- Kuper, Simon (12 September 1999). "Chelsea face hero with feet of clay". The Guardian. Retrieved 3 June 2019.
- Thomsen, Ian (1 July 1996). "Germany Wins Euro 96 With a 'Golden Goal'". The New York Times. Retrieved 3 June 2019.
- Cohen, Roger (4 July 1998). "WORLD CUP '98; Germany Stays Resolute to End, Which Is When the Rally Comes". The New York Times. Retrieved 3 June 2019.
- "La Germania ringrazia il solito Bierhoff". La Repubblica (in Italian). 29 June 1998. Retrieved 3 June 2019.
- Bonifazi, Enrico (26 April 2013). "Oliver Bierhoff" (in Italian). DNAMilan.com. Archived from the original on 16 January 2017. Retrieved 3 June 2019.
- "Oliver Bierhoff". BBC Sport. 7 May 2002. Retrieved 15 January 2018.
- "Bierhoff, Oliver". national-football-teams.com. Retrieved 3 June 2019.
- "Oliver Bierhoff – Goals in International Matches". RSSSF. Retrieved 23 December 2010.
- Tommaso Maschio (13 March 2015). "UFFICIALE: Germania, Bierhoff fino al 2020. Coordinerà il settore giovanile". tuttomercatoweb.com (in Italian). Retrieved 2 April 2015.
- "Oliver Bierhoff wird Superminister". Welt (in German). Axel Springer SE. 20 October 2017. Retrieved 25 April 2019.
- "Germany technical director Oliver Bierhoff admits to mistakes in handling of Mesut Ozil's international retirement". First Post. 10 April 2019. Retrieved 26 April 2019.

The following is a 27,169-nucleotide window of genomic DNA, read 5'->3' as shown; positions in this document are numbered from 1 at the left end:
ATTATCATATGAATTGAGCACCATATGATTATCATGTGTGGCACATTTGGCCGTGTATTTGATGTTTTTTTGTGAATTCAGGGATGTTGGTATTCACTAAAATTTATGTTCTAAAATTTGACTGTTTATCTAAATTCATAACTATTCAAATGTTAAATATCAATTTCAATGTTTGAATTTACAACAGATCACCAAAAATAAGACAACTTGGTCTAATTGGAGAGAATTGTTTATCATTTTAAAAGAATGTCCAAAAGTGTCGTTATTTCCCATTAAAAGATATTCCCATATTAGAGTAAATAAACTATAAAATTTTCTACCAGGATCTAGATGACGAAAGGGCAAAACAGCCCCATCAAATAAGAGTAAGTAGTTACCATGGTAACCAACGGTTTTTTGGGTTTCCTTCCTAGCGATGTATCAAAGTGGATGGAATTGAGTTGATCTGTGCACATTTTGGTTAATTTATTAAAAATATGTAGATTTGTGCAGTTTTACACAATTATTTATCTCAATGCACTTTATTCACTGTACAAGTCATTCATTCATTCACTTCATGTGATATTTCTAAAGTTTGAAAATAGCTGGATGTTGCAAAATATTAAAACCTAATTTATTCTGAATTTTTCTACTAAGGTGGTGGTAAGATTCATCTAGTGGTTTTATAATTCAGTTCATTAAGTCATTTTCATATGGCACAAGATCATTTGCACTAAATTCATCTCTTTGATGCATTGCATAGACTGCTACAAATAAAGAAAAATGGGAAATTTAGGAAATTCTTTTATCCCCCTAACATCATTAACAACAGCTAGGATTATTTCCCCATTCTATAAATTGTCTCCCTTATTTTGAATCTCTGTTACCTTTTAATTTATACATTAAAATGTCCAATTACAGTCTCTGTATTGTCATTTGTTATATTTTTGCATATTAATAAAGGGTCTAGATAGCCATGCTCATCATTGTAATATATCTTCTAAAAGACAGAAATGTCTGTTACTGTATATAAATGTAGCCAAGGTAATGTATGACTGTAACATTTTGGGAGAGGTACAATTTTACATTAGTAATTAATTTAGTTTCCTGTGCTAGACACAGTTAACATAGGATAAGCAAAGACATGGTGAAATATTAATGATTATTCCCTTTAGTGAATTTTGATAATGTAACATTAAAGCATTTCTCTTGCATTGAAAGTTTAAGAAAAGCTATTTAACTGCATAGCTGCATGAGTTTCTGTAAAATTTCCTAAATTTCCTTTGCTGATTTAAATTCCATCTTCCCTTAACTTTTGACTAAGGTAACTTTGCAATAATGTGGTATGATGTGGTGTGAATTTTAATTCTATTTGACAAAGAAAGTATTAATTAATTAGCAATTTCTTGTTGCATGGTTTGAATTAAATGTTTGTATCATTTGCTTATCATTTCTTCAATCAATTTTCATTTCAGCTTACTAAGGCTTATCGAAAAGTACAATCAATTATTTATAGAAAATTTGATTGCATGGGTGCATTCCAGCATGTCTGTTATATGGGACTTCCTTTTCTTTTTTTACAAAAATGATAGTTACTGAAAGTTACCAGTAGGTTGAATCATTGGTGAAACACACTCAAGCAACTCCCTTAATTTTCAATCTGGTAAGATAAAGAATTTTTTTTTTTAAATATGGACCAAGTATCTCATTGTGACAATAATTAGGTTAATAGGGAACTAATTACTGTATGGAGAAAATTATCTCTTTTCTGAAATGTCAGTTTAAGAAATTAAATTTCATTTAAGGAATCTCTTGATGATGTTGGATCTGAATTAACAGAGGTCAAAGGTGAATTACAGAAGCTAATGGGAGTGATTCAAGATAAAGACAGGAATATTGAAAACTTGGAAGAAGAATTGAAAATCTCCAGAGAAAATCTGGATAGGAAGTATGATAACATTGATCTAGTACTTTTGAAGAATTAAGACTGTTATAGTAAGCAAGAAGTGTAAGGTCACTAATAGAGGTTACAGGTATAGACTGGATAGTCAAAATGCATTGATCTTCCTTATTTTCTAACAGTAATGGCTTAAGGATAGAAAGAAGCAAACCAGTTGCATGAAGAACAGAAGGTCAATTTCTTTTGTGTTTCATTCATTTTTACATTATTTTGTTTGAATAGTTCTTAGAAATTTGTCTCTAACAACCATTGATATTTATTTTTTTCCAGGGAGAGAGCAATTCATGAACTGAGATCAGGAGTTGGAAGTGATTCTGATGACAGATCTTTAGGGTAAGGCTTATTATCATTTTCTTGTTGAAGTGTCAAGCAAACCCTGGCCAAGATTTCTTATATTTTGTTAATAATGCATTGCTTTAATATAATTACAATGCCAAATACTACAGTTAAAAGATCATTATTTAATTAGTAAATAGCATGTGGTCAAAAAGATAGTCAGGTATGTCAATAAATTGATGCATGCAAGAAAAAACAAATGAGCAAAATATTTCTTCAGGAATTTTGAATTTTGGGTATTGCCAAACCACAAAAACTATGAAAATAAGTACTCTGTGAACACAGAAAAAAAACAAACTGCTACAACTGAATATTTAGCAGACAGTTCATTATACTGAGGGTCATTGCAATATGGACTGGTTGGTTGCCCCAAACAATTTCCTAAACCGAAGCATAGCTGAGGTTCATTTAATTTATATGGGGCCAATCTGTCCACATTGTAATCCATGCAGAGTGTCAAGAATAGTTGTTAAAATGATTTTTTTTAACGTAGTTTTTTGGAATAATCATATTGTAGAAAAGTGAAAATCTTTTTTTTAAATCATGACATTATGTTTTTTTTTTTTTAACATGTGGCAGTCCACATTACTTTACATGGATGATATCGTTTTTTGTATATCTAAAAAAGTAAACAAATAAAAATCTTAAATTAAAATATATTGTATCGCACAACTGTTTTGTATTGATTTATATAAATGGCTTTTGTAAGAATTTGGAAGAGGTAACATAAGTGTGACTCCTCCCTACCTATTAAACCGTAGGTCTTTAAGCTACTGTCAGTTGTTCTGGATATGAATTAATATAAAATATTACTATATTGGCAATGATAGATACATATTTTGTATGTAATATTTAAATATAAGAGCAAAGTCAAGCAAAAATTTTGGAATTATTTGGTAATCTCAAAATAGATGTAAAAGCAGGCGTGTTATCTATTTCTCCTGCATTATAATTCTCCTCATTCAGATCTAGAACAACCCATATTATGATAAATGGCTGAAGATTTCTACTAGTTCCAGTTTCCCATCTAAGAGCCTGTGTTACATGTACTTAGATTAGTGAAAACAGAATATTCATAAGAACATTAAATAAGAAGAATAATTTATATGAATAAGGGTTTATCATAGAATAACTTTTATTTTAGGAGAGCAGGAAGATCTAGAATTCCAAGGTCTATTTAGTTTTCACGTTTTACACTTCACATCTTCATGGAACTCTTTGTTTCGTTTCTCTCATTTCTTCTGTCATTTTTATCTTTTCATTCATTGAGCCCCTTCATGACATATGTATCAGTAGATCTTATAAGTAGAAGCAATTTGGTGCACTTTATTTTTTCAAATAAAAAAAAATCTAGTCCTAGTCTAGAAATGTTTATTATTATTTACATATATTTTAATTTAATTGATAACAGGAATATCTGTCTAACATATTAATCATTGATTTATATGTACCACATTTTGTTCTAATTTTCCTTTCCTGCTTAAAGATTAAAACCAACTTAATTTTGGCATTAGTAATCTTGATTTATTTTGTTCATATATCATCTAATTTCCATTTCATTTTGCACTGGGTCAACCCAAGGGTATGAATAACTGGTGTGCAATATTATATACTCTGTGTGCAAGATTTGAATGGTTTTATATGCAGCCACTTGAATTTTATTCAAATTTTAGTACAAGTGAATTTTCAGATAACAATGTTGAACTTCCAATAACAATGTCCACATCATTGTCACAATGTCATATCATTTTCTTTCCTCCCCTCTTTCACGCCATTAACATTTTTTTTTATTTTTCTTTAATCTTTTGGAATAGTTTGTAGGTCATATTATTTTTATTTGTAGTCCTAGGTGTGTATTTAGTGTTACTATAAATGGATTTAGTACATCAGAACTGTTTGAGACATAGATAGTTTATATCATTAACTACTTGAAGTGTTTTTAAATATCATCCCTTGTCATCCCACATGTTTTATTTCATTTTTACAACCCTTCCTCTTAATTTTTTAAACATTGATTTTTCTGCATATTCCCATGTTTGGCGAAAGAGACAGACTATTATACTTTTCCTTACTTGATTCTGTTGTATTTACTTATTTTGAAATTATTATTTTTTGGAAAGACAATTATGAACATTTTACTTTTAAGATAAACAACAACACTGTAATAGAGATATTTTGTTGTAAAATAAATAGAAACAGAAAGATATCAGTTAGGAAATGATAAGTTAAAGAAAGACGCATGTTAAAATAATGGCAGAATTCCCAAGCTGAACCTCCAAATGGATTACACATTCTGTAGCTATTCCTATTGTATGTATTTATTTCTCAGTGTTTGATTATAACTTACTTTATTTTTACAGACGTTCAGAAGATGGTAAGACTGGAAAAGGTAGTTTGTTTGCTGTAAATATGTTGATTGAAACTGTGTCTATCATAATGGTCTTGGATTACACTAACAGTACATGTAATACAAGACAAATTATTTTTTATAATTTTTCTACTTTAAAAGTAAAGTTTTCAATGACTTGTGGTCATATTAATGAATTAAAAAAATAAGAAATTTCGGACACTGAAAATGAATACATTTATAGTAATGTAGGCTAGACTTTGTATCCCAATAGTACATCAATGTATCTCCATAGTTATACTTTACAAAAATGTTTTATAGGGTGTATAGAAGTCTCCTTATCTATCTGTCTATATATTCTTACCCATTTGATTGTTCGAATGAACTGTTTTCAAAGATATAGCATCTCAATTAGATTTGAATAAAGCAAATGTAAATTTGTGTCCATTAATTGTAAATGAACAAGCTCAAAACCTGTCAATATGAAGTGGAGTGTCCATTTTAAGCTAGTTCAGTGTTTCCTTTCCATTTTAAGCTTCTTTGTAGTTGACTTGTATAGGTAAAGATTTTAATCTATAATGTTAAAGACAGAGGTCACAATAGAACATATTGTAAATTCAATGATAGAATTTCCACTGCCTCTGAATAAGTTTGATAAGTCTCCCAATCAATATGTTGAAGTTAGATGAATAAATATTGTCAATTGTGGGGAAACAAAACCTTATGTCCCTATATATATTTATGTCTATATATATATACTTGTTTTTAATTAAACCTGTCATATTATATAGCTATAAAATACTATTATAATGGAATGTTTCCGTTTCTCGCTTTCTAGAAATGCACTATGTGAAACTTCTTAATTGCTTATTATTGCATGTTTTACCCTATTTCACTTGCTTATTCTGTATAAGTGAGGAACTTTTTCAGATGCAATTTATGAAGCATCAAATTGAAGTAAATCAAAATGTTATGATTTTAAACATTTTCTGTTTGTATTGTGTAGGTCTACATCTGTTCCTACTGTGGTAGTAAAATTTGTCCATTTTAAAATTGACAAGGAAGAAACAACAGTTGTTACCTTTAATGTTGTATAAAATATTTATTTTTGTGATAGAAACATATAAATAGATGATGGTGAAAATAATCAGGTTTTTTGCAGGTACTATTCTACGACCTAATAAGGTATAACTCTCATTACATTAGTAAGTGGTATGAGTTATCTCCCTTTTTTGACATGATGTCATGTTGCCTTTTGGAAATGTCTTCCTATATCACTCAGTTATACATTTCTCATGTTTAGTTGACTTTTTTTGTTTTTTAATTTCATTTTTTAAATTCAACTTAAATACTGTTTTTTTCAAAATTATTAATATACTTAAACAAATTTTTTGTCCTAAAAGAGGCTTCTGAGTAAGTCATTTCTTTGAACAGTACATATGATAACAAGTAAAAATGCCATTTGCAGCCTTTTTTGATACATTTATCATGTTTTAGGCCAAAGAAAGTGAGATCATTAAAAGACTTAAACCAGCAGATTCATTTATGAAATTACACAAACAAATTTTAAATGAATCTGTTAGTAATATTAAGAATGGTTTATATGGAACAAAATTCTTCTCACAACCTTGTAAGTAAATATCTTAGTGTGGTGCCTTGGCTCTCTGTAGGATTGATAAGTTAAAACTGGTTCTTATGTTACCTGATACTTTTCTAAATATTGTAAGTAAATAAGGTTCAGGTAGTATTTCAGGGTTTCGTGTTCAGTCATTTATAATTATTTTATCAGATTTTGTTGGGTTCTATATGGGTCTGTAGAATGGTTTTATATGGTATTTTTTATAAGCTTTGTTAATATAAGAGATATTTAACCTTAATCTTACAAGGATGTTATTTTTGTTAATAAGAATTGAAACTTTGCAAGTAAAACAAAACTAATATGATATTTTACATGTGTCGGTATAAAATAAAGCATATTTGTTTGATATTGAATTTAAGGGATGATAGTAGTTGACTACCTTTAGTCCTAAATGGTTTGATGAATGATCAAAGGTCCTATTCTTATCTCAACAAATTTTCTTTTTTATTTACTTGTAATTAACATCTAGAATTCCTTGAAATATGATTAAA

- "Forever Shattered - Crash that killed Drazen Petrovic 18 years ago crushed the dreams of one broken passenger". New York Daily News. 27 August 2011. Retrieved 10 July 2013.
- "FIFA 14 Ultimate Team Legends: Oliver Bierhoff". futhead.com. Retrieved 2 April 2015.
- "Germany Pegida protests: 'Islamisation' rallies denounced". BBC News. 6 January 2015. Retrieved 6 January 2015.
- Miles, Grant (9 October 2013). "Top FIVE footballers that graduated at University". Sports Gazette. Retrieved 27 July 2017.[permanent dead link]
- "Oliver Bierhoff - Manager, Deutscher Fußball-Bund e.V." Boardroom Insiders. 3 August 2015. Retrieved 27 July 2017.[permanent dead link]
- "Oliver Bierhoff Forward". eurosport.yahoo.com. Eurosport. Retrieved 2 April 2015.
- "Bierhoff: We have to play our own game". fifa.com. FIFA. 11 July 2014. Retrieved 2 April 2015.
- "Italy – Serie B Top Scorers". rsssf.com. RSSSF. Retrieved 2 April 2015.
- "Juni 1996 - Bierhoff" (in German). Sportschau. Retrieved 11 December 2018.
- "(West) Germany – Footballer of the Year". rsssf.com. Retrieved 2 April 2015.
- FIFA XI´s Matches - Full Info
|Wikimedia Commons has media related to Oliver Bierhoff.|
- Oliver Bierhoff at history-of-soccer.org Retrieved 30 June 2013
- For 89–90 season with Monchengladbach
| Germany captain